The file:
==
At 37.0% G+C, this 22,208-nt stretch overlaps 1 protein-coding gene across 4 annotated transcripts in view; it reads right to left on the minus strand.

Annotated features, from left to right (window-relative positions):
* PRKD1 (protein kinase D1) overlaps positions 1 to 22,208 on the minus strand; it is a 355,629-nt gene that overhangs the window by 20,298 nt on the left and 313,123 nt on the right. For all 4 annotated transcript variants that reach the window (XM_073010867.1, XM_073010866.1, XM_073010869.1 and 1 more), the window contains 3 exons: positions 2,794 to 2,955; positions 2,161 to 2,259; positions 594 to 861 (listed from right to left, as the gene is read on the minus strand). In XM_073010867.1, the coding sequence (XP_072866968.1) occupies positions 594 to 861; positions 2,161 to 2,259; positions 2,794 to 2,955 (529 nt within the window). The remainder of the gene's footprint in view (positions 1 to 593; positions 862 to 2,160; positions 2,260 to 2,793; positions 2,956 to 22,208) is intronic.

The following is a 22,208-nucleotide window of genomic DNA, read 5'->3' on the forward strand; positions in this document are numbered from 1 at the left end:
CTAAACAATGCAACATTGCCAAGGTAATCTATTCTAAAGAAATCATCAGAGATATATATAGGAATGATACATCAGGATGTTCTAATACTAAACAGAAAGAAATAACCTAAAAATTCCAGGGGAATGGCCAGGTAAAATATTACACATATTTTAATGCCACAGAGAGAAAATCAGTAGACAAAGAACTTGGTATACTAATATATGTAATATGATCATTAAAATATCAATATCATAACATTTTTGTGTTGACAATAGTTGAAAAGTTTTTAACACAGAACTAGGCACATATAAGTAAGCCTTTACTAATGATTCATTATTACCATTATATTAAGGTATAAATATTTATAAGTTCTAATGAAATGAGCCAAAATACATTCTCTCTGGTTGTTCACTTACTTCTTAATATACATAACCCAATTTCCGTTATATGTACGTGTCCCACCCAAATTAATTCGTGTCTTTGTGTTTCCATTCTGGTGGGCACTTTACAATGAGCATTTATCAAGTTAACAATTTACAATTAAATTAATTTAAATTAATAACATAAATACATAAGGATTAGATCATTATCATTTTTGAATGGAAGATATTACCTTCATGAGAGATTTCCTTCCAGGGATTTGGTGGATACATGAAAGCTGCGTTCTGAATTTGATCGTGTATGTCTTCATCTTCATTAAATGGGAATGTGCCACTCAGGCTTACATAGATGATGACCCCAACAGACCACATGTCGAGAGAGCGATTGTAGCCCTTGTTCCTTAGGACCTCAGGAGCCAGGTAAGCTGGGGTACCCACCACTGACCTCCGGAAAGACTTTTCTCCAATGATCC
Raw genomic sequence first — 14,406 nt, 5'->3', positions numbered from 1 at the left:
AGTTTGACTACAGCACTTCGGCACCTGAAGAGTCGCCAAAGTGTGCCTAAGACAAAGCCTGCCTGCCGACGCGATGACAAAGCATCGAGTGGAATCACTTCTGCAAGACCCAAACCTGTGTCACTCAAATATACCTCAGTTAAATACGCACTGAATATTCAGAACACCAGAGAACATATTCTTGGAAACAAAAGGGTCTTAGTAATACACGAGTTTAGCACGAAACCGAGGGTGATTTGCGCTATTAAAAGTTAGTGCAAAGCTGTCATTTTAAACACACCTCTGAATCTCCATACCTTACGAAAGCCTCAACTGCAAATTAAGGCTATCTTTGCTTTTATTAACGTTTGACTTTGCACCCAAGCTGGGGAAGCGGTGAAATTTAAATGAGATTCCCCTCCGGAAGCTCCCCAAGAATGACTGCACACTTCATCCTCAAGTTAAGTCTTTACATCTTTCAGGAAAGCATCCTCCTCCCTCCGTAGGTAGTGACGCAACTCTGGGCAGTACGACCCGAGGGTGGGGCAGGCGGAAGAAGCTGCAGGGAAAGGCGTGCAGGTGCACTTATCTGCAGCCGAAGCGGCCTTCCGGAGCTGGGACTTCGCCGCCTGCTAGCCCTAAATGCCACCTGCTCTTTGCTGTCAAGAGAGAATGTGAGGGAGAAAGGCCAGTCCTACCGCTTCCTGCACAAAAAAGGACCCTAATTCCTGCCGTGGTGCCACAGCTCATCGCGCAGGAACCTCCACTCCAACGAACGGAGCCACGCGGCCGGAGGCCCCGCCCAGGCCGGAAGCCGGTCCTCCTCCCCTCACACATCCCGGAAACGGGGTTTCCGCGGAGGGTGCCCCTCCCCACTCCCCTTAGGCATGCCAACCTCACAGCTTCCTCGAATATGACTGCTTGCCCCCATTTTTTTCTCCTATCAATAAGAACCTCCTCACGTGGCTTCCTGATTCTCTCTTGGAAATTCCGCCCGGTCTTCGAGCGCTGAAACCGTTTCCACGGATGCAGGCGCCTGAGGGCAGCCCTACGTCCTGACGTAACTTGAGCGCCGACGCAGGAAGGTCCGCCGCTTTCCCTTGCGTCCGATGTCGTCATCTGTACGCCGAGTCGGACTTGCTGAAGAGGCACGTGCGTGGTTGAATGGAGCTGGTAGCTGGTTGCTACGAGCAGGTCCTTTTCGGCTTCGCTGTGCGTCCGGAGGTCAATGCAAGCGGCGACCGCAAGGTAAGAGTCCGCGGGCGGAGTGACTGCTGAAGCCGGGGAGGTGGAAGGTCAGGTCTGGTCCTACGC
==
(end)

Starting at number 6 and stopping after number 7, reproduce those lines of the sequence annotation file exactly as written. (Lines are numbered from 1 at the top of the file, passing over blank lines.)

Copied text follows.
Raw genomic sequence first — 14,406 nt, 5'->3', positions numbered from 1 at the left:
AGTTTGACTACAGCACTTCGGCACCTGAAGAGTCGCCAAAGTGTGCCTAAGACAAAGCCTGCCTGCCGACGCGATGACAAAGCATCGAGTGGAATCACTTCTGCAAGACCCAAACCTGTGTCACTCAAATATACCTCAGTTAAATACGCACTGAATATTCAGAACACCAGAGAACATATTCTTGGAAACAAAAGGGTCTTAGTAATACACGAGTTTAGCACGAAACCGAGGGTGATTTGCGCTATTAAAAGTTAGTGCAAAGCTGTCATTTTAAACACACCTCTGAATCTCCATACCTTACGAAAGCCTCAACTGCAAATTAAGGCTATCTTTGCTTTTATTAACGTTTGACTTTGCACCCAAGCTGGGGAAGCGGTGAAATTTAAATGAGATTCCCCTCCGGAAGCTCCCCAAGAATGACTGCACACTTCATCCTCAAGTTAAGTCTTTACATCTTTCAGGAAAGCATCCTCCTCCCTCCGTAGGTAGTGACGCAACTCTGGGCAGTACGACCCGAGGGTGGGGCAGGCGGAAGAAGCTGCAGGGAAAGGCGTGCAGGTGCACTTATCTGCAGCCGAAGCGGCCTTCCGGAGCTGGGACTTCGCCGCCTGCTAGCCCTAAATGCCACCTGCTCTTTGCTGTCAAGAGAGAATGTGAGGGAGAAAGGCCAGTCCTACCGCTTCCTGCACAAAAAAGGACCCTAATTCCTGCCGTGGTGCCACAGCTCATCGCGCAGGAACCTCCACTCCAACGAACGGAGCCACGCGGCCGGAGGCCCCGCCCAGGCCGGAAGCCGGTCCTCCTCCCCTCACACATCCCGGAAACGGGGTTTCCGCGGAGGGTGCCCCTCCCCACTCCCCTTAGGCATGCCAACCTCACAGCTTCCTCGAATATGACTGCTTGCCCCCATTTTTTTCTCCTATCAATAAGAACCTCCTCACGTGGCTTCCTGATTCTCTCTTGGAAATTCCGCCCGGTCTTCGAGCGCTGAAACCGTTTCCACGGATGCAGGCGCCTGAGGGCAGCCCTACGTCCTGACGTAACTTGAGCGCCGACGCAGGAAGGTCCGCCGCTTTCCCTTGCGTCCGATGTCGTCATCTGTACGCCGAGTCGGACTTGCTGAAGAGGCACGTGCGTGGTTGAATGGAGCTGGTAGCTGGTTGCTACGAGCAGGTCCTTTTCGGCTTCGCTGTGCGTCCGGAGGTCAATGCAAGCGGCGACCGCAAGGTAAGAGTCCGCGGGCGGAGTGACTGCTGAAGCCGGGGAGGTGGAAGGTCAGGTCTGGTCCTACGC